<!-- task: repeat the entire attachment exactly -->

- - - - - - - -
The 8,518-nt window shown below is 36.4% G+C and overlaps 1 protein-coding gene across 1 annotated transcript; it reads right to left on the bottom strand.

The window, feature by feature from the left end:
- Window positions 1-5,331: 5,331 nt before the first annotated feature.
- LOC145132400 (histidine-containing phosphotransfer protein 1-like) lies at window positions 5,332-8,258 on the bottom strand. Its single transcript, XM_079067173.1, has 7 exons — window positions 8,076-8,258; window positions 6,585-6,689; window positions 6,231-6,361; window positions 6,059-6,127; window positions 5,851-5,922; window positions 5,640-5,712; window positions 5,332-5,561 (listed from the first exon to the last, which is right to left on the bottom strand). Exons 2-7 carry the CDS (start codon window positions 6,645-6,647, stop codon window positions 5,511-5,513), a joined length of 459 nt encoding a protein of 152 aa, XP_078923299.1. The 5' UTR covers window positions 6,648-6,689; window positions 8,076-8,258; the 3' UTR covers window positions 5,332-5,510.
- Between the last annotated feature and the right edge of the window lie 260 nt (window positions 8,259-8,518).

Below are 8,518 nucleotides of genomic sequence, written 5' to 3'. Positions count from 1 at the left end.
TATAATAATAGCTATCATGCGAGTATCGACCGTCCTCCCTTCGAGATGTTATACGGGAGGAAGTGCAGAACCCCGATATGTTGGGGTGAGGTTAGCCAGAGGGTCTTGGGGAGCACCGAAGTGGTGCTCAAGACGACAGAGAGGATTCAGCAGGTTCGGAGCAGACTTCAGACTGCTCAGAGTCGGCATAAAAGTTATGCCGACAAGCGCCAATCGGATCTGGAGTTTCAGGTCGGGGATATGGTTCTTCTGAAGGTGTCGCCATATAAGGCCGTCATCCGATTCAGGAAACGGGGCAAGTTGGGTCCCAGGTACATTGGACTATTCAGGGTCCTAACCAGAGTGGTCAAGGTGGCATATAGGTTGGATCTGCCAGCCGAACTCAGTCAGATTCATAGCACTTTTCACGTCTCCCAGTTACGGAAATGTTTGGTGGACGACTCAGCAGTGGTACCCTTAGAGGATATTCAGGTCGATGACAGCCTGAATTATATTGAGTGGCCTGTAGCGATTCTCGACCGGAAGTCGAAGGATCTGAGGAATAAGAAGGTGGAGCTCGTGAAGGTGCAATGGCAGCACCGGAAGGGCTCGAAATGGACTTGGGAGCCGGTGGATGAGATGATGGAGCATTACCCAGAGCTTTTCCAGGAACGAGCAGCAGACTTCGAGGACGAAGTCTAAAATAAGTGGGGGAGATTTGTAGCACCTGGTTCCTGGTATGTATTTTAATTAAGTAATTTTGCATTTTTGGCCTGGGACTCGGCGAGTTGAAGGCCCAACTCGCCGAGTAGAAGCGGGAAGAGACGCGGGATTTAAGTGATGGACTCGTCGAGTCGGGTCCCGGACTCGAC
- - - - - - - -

The 8,518-nt window shown below is 36.4% G+C and overlaps 1 protein-coding gene across 1 annotated transcript; it reads right to left on the bottom strand.

The window, feature by feature from the left end:
- Window positions 1-5,331: 5,331 nt before the first annotated feature.
- LOC145132400 (histidine-containing phosphotransfer protein 1-like) lies at window positions 5,332-8,258 on the bottom strand. Its single transcript, XM_079067173.1, has 7 exons — window positions 8,076-8,258; window positions 6,585-6,689; window positions 6,231-6,361; window positions 6,059-6,127; window positions 5,851-5,922; window positions 5,640-5,712; window positions 5,332-5,561 (listed from the first exon to the last, which is right to left on the bottom strand). Exons 2-7 carry the CDS (start codon window positions 6,645-6,647, stop codon window positions 5,511-5,513), a joined length of 459 nt encoding a protein of 152 aa, XP_078923299.1. The 5' UTR covers window positions 6,648-6,689; window positions 8,076-8,258; the 3' UTR covers window positions 5,332-5,510.
- Between the last annotated feature and the right edge of the window lie 260 nt (window positions 8,259-8,518).

Below are 8,518 nucleotides of genomic sequence, written 5' to 3'. Positions count from 1 at the left end.
TATAATAATAGCTATCATGCGAGTATCGACCGTCCTCCCTTCGAGATGTTATACGGGAGGAAGTGCAGAACCCCGATATGTTGGGGTGAGGTTAGCCAGAGGGTCTTGGGGAGCACCGAAGTGGTGCTCAAGACGACAGAGAGGATTCAGCAGGTTCGGAGCAGACTTCAGACTGCTCAGAGTCGGCATAAAAGTTATGCCGACAAGCGCCAATCGGATCTGGAGTTTCAGGTCGGGGATATGGTTCTTCTGAAGGTGTCGCCATATAAGGCCGTCATCCGATTCAGGAAACGGGGCAAGTTGGGTCCCAGGTACATTGGACTATTCAGGGTCCTAACCAGAGTGGTCAAGGTGGCATATAGGTTGGATCTGCCAGCCGAACTCAGTCAGATTCATAGCACTTTTCACGTCTCCCAGTTACGGAAATGTTTGGTGGACGACTCAGCAGTGGTACCCTTAGAGGATATTCAGGTCGATGACAGCCTGAATTATATTGAGTGGCCTGTAGCGATTCTCGACCGGAAGTCGAAGGATCTGAGGAATAAGAAGGTGGAGCTCGTGAAGGTGCAATGGCAGCACCGGAAGGGCTCGAAATGGACTTGGGAGCCGGTGGATGAGATGATGGAGCATTACCCAGAGCTTTTCCAGGAACGAGCAGCAGACTTCGAGGACGAAGTCTAAAATAAGTGGGGGAGATTTGTAGCACCTGGTTCCTGGTATGTATTTTAATTAAGTAATTTTGCATTTTTGGCCTGGGACTCGGCGAGTTGAAGGCCCAACTCGCCGAGTAGAAGCGGGAAGAGACGCGGGATTTAAGTGATGGACTCGTCGAGTCGGGTCCCGGACTCGAC